Adorable Microbial Plushies
Museum of Animal Perspectives
“The Museum of Animal Perspectives sticks cameras on the heads of animals and uploads the resulting videos to Flickr. Wolfcam. Cowcam. Pigcam (hamcam). Goatcam. One wishes for catcam.”
Rapid Protoyping in Ice
“At McGill University (Montréal, Québec) engineers and architects are working together to explore the possibilities of rapid prototyping (RP) systems for construction with ice.
In 2006, Professors Pieter Sijpkes (School of Architecture) and Jorge Angeles (Department of Mechanical Engineering and Centre for Intelligent Machines) received a three-year $173,000 Social Sciences and Humanities Research Council (SSHRC) research creation grant for a project entitled New Architecture of Phase Change: Computer-Assisted Ice Construction. Based in the School of Architecture, this three-year study focuses on computer-controlled techniques for constructing objects at varying scales out of ice.”
Read more about the Computer-Assisted Ice Construction Project here.
Bee Genome Linked To Colony Collapse Disorder
Colony Collapse Disorder is a devastating disease that’s been wiping out bees colonies all over the world. As yet there is no clear-cut scientific explanation as to the cause of this disorder. However, good news may be on the scientific-horizon:
“Now insights from the honeybee genome could overthrow guesswork in the effort to diagnose the cause of the die-offs.May Berenbaum at the University of Illinois, Urbana-Champaign, and her colleagues looked for genetic differences between bees from US colonies that have suffered CCD and bees that were sampled before colony collapses shot up in 2006. CCD killed off about a third of US honeybees in 2007 and 2008. The team found 65 genes that were distinctly different in CCD bees. They also discovered unusual snippets of genetic material that are typical of infection with the RNA viruses known as picorna-like viruses. They found no evidence to suggest that pesticides or bacterial infection are the primary cause of CCD. Berenbaum thinks picorna-like viruses may be the root cause, making the bees highly vulnerable to other viruses, pesticides and bacteria.”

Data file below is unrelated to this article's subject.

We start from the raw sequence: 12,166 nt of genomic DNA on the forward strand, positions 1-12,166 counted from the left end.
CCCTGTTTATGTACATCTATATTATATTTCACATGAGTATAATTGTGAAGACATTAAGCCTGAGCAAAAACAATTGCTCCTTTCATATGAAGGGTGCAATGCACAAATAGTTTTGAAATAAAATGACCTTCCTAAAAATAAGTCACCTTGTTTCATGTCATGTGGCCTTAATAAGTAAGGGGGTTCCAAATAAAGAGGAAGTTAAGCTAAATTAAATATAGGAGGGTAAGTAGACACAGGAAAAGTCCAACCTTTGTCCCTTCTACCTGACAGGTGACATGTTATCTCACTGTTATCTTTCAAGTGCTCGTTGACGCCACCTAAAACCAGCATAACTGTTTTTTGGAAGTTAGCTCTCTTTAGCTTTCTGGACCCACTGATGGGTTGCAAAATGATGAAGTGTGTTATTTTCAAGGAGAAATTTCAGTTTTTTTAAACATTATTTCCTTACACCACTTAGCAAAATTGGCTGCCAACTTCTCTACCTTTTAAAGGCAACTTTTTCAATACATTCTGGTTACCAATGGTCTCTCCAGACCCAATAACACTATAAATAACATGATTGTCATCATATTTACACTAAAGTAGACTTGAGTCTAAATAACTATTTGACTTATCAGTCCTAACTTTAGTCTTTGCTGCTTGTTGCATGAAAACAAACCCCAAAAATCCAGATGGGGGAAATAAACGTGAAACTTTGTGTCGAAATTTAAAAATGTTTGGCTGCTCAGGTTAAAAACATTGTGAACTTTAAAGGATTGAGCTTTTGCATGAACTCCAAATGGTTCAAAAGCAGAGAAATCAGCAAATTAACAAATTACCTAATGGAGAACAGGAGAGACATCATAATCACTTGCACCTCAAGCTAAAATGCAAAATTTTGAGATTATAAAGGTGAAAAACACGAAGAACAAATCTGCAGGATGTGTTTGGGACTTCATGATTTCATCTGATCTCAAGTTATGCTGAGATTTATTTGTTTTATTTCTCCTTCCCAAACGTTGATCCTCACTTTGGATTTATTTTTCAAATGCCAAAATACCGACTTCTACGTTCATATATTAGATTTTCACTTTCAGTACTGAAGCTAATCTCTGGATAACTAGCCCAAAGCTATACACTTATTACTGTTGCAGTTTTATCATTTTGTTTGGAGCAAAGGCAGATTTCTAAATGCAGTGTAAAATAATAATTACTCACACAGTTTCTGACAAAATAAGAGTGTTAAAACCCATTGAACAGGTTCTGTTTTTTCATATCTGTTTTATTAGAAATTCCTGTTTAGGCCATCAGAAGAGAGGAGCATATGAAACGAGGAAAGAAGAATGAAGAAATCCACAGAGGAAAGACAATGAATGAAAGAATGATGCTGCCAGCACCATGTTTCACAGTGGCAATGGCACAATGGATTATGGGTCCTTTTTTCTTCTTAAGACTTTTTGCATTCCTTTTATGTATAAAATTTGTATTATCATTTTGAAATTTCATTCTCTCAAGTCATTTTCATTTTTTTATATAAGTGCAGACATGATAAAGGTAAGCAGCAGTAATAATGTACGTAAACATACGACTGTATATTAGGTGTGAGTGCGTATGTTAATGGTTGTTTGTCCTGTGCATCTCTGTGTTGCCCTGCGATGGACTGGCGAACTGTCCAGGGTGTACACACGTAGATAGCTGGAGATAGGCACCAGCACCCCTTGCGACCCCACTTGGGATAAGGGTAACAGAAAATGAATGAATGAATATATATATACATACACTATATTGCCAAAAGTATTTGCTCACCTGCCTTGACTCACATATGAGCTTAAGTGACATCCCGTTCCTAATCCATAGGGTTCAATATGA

Read more about this research: http://u.nu/9iu33
Hooked on the Net?
The video game market is big business, worth around 2 billion dollars in Australia last year. The best games draw people into an exciting world where anything is possible; demons are slain, riches are made and worries about the real world left far behind. It’s great entertainment, but for a minority of players and net users who get hooked it can be a disaster. ‘Addicts’ deprived of computer access exhibit rage, distress and even violence. Should video game and internet ‘addiction’ be acknowledged as a recognised clinical condition? Pauline Newman’s documentary examines the scale and depth of this worldwide problem, and the drastic measures that some countries are employing to combat it.
Saturday 25th July 12pm
repeated Monday 27th July 7pm